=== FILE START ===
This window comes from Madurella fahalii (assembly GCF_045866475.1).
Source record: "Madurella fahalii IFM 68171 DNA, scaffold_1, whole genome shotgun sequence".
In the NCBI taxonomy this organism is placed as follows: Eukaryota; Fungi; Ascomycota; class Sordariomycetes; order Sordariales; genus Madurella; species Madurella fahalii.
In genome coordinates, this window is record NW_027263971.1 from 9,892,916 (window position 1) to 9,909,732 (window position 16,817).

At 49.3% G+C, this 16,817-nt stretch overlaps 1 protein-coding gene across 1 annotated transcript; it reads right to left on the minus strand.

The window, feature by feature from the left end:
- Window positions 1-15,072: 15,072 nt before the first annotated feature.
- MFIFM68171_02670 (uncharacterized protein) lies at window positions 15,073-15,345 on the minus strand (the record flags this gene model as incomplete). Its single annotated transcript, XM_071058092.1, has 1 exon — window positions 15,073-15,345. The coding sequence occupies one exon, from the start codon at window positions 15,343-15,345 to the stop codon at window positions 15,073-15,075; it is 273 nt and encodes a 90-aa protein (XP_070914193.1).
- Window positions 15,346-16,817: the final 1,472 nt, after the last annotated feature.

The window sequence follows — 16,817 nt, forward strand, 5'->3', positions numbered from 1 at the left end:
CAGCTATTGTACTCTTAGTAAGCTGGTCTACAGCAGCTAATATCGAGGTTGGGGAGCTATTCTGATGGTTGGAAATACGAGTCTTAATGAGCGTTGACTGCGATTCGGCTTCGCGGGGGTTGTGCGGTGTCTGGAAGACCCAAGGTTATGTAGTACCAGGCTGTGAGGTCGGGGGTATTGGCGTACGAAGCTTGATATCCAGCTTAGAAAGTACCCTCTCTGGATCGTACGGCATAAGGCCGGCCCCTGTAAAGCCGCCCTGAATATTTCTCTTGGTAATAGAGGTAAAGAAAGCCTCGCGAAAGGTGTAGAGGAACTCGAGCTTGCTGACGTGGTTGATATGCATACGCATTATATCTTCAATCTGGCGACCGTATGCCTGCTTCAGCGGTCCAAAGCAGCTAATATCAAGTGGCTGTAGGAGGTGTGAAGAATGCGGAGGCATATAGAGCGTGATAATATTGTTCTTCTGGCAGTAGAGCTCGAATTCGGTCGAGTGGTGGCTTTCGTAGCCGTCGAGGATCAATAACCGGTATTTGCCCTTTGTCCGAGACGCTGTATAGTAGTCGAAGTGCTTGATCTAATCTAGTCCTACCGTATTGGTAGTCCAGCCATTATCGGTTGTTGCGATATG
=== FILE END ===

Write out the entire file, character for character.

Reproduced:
This window comes from Madurella fahalii (assembly GCF_045866475.1).
Source record: "Madurella fahalii IFM 68171 DNA, scaffold_1, whole genome shotgun sequence".
In the NCBI taxonomy this organism is placed as follows: Eukaryota; Fungi; Ascomycota; class Sordariomycetes; order Sordariales; genus Madurella; species Madurella fahalii.
In genome coordinates, this window is record NW_027263971.1 from 9,892,916 (window position 1) to 9,909,732 (window position 16,817).

At 49.3% G+C, this 16,817-nt stretch overlaps 1 protein-coding gene across 1 annotated transcript; it reads right to left on the minus strand.

The window, feature by feature from the left end:
- Window positions 1-15,072: 15,072 nt before the first annotated feature.
- MFIFM68171_02670 (uncharacterized protein) lies at window positions 15,073-15,345 on the minus strand (the record flags this gene model as incomplete). Its single annotated transcript, XM_071058092.1, has 1 exon — window positions 15,073-15,345. The coding sequence occupies one exon, from the start codon at window positions 15,343-15,345 to the stop codon at window positions 15,073-15,075; it is 273 nt and encodes a 90-aa protein (XP_070914193.1).
- Window positions 15,346-16,817: the final 1,472 nt, after the last annotated feature.

The window sequence follows — 16,817 nt, forward strand, 5'->3', positions numbered from 1 at the left end:
CAGCTATTGTACTCTTAGTAAGCTGGTCTACAGCAGCTAATATCGAGGTTGGGGAGCTATTCTGATGGTTGGAAATACGAGTCTTAATGAGCGTTGACTGCGATTCGGCTTCGCGGGGGTTGTGCGGTGTCTGGAAGACCCAAGGTTATGTAGTACCAGGCTGTGAGGTCGGGGGTATTGGCGTACGAAGCTTGATATCCAGCTTAGAAAGTACCCTCTCTGGATCGTACGGCATAAGGCCGGCCCCTGTAAAGCCGCCCTGAATATTTCTCTTGGTAATAGAGGTAAAGAAAGCCTCGCGAAAGGTGTAGAGGAACTCGAGCTTGCTGACGTGGTTGATATGCATACGCATTATATCTTCAATCTGGCGACCGTATGCCTGCTTCAGCGGTCCAAAGCAGCTAATATCAAGTGGCTGTAGGAGGTGTGAAGAATGCGGAGGCATATAGAGCGTGATAATATTGTTCTTCTGGCAGTAGAGCTCGAATTCGGTCGAGTGGTGGCTTTCGTAGCCGTCGAGGATCAATAACCGGTATTTGCCCTTTGTCCGAGACGCTGTATAGTAGTCGAAGTGCTTGATCTAATCTAGTCCTACCGTATTGGTAGTCCAGCCATTATCGGTTGTTGCGATATG